SSL Termination


With SSL termination, a dedicated SSL termination device terminates the SSL connection, offloading CPU-intensive SSL computations from your origin servers. SSL termination devices have special hardware that can perform the SSL operations.

SSL termination also enables the content switch to parse cleartext application headers to intelligently load balance SSL requests. To provide SSL offloading, you can configure your content switch and SSL termination device to decrypt SSL traffic and forward the cleartext traffic to non-SSL real servers, as Figure 11-1 illustrates.

Figure 11-1. SSL Offloading


Because the content switch sees the request in cleartext, you can configure Layers 57 load balancing with SSL termination. Also, because the SSL module forwards traffic in cleartext to real servers, you should make sure that you secure your server farm switches to prevent sniffing of the cleartext traffic.

Note

To encrypt traffic from your SSL termination device to your back-end real servers, you can configure Back-End Encryption on your Content Services Switch (CSS) and CSM. Refer to your product documentation on Cisco.com for more information on Back-End Encryption.


Based on Figure 11-1, a client's SSL transaction flows through the content network as follows:

  1. The client generates a TCP SYN segment to initiate a TCP connection to the SSL port (443) on the content switch. The content switch receives the TCP segment, issues an HTTPS virtual server lookup, and opens the TCP connection with the client. The client generates a cleartext SSL Client Hello packet and forwards it to the content switch.

    Note

    Refer to Figure 8-11 in Chapter 8 for more information on the SSL four-way handshake.


  2. The content switch receives the SSL Client Hello and load balances the request to an available SSL termination device. If you configure SSL-sticky on the content switch, the content switch stores the Session ID associated with the connection. The SSL termination device then processes the Client Hello and completes the SSL four-way handshake with the client to establish an encrypted transport session.

    Note

    If you have multiple SSL devices, you should configure SSL-sticky to ensure that each connection from within the SSL session is load-balanced to the same SSL device. This would be beneficial for clients who want to resume idle SSL sessions, as you learned previously from Figure 8-12 in Chapter 8.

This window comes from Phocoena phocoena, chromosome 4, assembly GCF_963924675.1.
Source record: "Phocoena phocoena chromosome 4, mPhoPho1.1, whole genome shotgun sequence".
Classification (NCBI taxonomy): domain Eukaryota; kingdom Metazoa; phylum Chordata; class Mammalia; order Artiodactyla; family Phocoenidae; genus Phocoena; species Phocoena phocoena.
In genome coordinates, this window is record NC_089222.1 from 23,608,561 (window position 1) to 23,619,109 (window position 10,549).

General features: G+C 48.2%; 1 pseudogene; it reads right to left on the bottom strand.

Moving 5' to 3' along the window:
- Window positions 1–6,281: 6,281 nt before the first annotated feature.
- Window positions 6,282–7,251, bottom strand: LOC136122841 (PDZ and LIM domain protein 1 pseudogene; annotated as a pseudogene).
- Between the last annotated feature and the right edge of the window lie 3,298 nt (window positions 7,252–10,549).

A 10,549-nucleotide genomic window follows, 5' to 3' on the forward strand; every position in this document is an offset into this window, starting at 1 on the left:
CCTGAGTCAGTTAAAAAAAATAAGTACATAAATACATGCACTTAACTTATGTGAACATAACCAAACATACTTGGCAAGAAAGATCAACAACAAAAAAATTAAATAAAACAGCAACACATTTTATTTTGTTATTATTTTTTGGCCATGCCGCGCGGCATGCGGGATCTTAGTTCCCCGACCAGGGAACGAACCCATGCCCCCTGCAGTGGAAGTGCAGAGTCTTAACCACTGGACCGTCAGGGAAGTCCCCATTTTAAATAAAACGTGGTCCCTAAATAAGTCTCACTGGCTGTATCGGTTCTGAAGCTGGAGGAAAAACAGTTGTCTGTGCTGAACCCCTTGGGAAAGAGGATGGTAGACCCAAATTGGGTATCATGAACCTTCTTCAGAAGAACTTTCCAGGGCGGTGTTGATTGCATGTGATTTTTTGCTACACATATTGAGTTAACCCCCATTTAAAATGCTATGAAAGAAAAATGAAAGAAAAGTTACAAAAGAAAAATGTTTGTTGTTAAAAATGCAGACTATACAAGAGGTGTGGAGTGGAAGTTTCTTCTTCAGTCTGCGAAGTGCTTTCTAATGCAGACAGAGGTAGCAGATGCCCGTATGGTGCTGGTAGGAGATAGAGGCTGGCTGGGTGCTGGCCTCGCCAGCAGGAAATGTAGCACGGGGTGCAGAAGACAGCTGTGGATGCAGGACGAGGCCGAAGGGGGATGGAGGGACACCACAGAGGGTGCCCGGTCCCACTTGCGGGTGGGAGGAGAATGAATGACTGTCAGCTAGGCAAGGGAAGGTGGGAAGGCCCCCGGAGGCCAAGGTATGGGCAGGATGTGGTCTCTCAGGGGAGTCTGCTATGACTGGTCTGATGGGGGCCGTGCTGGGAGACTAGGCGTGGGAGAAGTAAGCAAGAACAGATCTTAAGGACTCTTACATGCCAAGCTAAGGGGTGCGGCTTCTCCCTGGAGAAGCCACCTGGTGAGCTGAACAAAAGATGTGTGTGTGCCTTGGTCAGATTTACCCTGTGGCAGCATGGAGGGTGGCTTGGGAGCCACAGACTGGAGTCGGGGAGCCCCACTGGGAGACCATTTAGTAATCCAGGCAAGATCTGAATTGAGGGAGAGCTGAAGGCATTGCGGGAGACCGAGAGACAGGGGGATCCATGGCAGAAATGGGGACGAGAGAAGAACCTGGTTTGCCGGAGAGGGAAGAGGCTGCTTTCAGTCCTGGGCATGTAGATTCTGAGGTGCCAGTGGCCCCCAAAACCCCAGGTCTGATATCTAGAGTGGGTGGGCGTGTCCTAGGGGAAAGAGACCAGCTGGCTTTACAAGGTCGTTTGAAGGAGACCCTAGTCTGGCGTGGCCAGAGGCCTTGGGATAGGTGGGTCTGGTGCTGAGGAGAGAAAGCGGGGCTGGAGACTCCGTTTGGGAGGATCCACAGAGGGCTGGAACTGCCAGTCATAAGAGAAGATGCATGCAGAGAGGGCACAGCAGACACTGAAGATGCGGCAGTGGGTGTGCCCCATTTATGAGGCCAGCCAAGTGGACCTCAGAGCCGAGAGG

3. The client generates an HTTPS application request and forwards it to the content switch over the encrypted SSL transport session. The content switch in turn forwards the encrypted request to the appropriate SSL termination device, based on the entry for the existing TCP connection in the content switch's connection table.

  4. The SSL termination device receives the encrypted application request.

  5. The SSL termination device decrypts the application request, optionally rewrites the URL or any HTTP headers in the request, and forwards it back to the content switch.

    Note

    You will learn about URL and HTTP Header rewriting later in this Chapter.


  6. The content switch receives the cleartext application request, issues an HTTP virtual server lookup, stores any cleartext sticky information (for example, HTTP cookies and source IP addresses) that you configure, and load balances the request to an available real server. The content switch also performs destination Network Address Translation (NAT) on the packet to the real server IP address.

  7. The real server processes the cleartext request and sends the HTTP 200 OK cleartext response to the content switch.

  8. The content switch receives the HTTP 200 OK cleartext response and forwards it to the SSL termination device, based on the connection information in the content switch's connection table, thus overriding normal TCP/IP routing to the client source IP address. The content switch also reverses the destination NAT performed in Step 6.

  9. The SSL termination device encrypts the response and forwards it to the content switch, again preserving the source and destination IP addresses.